The Best Deal Never Made

Dallas Mavericks owner Mark Cuban is a shrewd businessman. He’s outspoken. He is one of the biggest personalities in the NBA, but has never played or coached a game. He is polarizing, and he is full of himself. He loves to quote Ayn Rand almost as much as he likes feeling like the smartest person in the room all the time. When the Mavericks failed to land free agent All-Star point guard Deron Williams in 2012 because Cuban skipped a chance to meet with Williams to film an episode of Shark Tank, basketball writers around the country and around the world jumped at the chance to poke fun at the Internet billionaire, but looking back on it, not signing Deron Williams was the smartest thing Cuban could have done.

This isn’t a knock on Deron Williams (although it is a little bit). He’s a very good player, but he’s very well paid in an era where everyone seems to have at least a pretty good point guard. Williams signed a five year $98.7 million contract to remain with the Nets as they planned to move from New Jersey to Brooklyn. Only Chris Paul of the Los Angeles Clippers, who signed a five year $107 million contract the following summer, makes more money from the point guard position than Williams. Williams and Paul came into the NBA in the same year (Williams was drafted third by the Utah Jazz, and Paul was drafted fourth by the New Orleans Hornets in 2005), and for many years, “who’s better: Williams or Paul?” was a serious debate among basketball fans, but no longer. In the years since Williams re-signed with the Nets and the Nets moved to Brooklyn, Williams has become stagnant, battled injury, and his team has underachieved, while Chris Paul is the best player on one of the best teams in the NBA’s best conference.

The red flags with Williams were apparent before Cuban had the chance to sign him, but people were willing to overlook them because of his talent. It took him a while to earn a “coach killer” reputation, but once he got it, he really got it. In 2011, his falling out with Jazz head coach (and Hall of Famer) Jerry Sloan forced Sloan into midseason retirement. Two weeks later, Williams was traded to the New Jersey Nets. After Sloan, he played under Tyrone Corbin (briefly before getting traded out of Utah), Avery Johnson, P.J. Carlesimo, Jason Kidd, and now Lionel Hollins. Six head coaches have attempted to coach Deron Williams in the last four calendar years, and in that time, Williams has been leapfrogged by Steph Curry, Damian Lillard, Kyle Lowry, John Wall, Goran Dragic. Russell Westbrook, and Kyrie Irving (if not, more players) in the hierarchy of point guards in the NBA. Even without the “coach killer” reputation he earned when he forced out a coach who had been in the same city since 1988, he it’s a bad contract two years later because the NBA is in the midst of a point guard renaissance and the supply of good point guards is so great, it would be silly to pay someone like Williams that much.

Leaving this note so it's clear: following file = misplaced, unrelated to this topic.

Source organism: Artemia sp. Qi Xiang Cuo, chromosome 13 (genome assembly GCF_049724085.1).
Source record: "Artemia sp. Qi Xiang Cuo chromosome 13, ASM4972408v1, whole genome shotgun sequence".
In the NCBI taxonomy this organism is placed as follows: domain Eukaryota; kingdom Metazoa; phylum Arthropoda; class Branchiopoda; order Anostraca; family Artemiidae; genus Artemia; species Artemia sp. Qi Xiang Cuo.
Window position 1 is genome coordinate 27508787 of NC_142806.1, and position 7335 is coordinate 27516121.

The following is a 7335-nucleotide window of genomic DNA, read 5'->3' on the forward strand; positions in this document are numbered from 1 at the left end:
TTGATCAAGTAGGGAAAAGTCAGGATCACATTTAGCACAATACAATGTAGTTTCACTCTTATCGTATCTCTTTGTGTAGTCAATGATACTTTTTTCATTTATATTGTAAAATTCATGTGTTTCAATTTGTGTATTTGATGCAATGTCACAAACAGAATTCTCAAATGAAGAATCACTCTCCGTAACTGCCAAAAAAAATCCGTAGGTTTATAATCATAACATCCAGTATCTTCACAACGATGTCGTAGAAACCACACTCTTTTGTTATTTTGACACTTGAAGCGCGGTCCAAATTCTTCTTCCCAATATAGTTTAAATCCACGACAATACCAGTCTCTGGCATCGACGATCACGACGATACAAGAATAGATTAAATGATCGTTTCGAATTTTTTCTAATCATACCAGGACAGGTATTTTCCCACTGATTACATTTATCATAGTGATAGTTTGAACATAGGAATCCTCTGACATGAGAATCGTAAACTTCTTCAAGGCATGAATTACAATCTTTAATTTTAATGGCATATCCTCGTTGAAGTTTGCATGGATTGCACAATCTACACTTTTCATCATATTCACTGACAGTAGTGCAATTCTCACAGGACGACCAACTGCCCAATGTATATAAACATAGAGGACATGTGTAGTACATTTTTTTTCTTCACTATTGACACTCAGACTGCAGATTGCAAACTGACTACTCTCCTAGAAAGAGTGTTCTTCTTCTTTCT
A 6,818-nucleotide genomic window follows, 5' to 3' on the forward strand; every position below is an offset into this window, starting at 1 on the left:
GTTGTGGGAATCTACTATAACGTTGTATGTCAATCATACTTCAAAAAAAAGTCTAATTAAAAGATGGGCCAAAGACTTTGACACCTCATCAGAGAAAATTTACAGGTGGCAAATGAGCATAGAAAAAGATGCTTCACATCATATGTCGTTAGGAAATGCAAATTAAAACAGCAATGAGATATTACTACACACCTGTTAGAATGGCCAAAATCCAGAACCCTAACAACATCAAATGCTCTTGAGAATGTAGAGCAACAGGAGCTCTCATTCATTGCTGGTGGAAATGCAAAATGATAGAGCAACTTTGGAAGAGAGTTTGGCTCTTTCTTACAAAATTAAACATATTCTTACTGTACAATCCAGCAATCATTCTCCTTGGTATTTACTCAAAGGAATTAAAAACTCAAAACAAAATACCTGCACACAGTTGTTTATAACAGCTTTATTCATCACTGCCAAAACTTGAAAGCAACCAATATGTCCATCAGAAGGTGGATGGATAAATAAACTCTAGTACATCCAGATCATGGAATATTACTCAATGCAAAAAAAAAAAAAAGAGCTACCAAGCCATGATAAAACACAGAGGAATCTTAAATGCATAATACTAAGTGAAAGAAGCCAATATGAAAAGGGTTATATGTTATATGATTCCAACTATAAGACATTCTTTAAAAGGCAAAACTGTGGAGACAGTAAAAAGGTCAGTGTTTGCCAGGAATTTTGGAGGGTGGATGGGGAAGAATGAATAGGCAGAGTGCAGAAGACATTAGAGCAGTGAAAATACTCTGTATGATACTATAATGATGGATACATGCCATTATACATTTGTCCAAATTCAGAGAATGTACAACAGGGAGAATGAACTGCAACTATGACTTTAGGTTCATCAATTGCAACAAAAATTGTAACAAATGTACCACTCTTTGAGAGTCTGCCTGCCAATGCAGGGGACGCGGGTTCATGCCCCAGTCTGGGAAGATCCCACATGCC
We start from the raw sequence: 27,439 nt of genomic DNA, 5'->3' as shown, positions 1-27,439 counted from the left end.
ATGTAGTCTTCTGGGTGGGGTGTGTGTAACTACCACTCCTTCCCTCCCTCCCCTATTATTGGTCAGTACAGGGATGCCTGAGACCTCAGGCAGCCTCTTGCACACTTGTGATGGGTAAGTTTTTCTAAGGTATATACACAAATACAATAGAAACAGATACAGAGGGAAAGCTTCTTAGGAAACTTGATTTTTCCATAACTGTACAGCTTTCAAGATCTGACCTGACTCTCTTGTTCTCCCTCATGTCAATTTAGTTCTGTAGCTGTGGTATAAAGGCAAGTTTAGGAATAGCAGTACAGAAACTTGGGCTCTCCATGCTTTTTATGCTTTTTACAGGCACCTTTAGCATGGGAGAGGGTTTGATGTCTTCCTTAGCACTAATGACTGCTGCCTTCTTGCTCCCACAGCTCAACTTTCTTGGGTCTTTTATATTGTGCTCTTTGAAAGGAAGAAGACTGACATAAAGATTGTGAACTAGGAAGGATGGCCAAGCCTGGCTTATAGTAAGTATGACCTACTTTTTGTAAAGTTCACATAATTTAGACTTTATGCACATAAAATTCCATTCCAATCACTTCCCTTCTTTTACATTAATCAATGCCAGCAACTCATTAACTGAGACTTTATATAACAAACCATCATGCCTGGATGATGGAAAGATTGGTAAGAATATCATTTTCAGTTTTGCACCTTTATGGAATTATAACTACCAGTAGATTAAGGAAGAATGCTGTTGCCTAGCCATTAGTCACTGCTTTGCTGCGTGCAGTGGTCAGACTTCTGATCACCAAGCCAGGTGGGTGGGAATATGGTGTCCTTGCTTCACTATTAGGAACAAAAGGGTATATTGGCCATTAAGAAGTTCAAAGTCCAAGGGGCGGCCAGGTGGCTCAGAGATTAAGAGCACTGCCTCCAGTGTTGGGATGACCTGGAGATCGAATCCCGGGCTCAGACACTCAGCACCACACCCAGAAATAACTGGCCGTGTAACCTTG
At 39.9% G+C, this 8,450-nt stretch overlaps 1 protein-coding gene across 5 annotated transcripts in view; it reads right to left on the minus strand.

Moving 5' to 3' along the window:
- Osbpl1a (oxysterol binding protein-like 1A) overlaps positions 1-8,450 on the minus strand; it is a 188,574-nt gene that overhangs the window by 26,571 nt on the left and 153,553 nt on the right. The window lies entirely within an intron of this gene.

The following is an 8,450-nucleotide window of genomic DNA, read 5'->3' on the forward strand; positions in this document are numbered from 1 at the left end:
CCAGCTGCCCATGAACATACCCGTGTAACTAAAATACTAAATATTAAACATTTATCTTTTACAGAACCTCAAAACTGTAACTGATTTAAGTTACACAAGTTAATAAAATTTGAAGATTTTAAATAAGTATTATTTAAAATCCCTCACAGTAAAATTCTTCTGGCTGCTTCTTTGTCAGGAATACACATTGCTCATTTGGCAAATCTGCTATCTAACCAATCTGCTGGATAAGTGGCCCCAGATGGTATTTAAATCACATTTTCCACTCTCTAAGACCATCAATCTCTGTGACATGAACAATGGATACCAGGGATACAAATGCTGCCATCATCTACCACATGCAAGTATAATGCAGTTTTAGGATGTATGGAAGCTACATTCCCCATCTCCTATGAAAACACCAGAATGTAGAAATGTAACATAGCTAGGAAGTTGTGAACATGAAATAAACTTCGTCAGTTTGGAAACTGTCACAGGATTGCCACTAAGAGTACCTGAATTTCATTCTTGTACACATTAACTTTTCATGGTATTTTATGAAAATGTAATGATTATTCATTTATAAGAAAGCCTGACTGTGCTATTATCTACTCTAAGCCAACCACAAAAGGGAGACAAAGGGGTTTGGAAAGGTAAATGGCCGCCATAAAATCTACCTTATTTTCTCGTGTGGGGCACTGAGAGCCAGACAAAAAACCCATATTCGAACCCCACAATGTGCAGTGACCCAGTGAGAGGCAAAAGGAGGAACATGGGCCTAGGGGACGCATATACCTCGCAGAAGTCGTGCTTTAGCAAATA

Not having to pay Williams has allowed Dallas to do other things to rebuilt and retool. Since Cuban’s infamous scheduling conflict, the Mavs have added Tyson Chandler (who was a key part of their 2011 championship squad, and would be a surefire Hall of Famer if he had played his whole career for Rick Carlisle or alongside Dirk Nowitzki), Chandler Parsons, Monta Ellis, and Rajon Rondo, while also being able to keep Dirk Nowitzki. While their defense is lacking, the Dallas Mavericks run a simple, yet ingenious offense that works beautifully with the personnel and the coach they have. Any variable, like Williams dribbling too much, or butting heads with head coach Rick Carlisle, and Dallas would not be as efficient as they are now. Meanwhile, the Brooklyn Nets have too much money tied up in Williams, Joe Johnson, and Brook Lopez, and they are struggling just to stay in the playoff picture in the less than loaded Eastern Conference. Williams is no longer the impact player he was in Utah, and the Nets do not have the flexibility to build around him. They also cannot build through the draft because of trades that send their first round picks to the Atlanta Hawks and Boston Celtics (Danny Ainge is a genius!) for years to come. They have no present, and no future, but their payroll is that of a championship contender.

This time, Mark Cuban got the last laugh. He actually was the smartest guy in the room, and he can write another book or perhaps pitch another reality show from the brilliance of this business non-transaction. Like him or hate him, he nailed it. Wouldn’t it be fun if he was also a hockey or baseball owner? He’s tried to but the Pittsburgh Penguins, Chicago Cubs, Los Angeles Dodgers, and New York Mets in the past. I can only imagine what he’d be like in the baseball hot stove league. It would be amazing, and it would be insufferable, and baseball needs a villain owner now that George Steinbrenner is gone. I’m on board.

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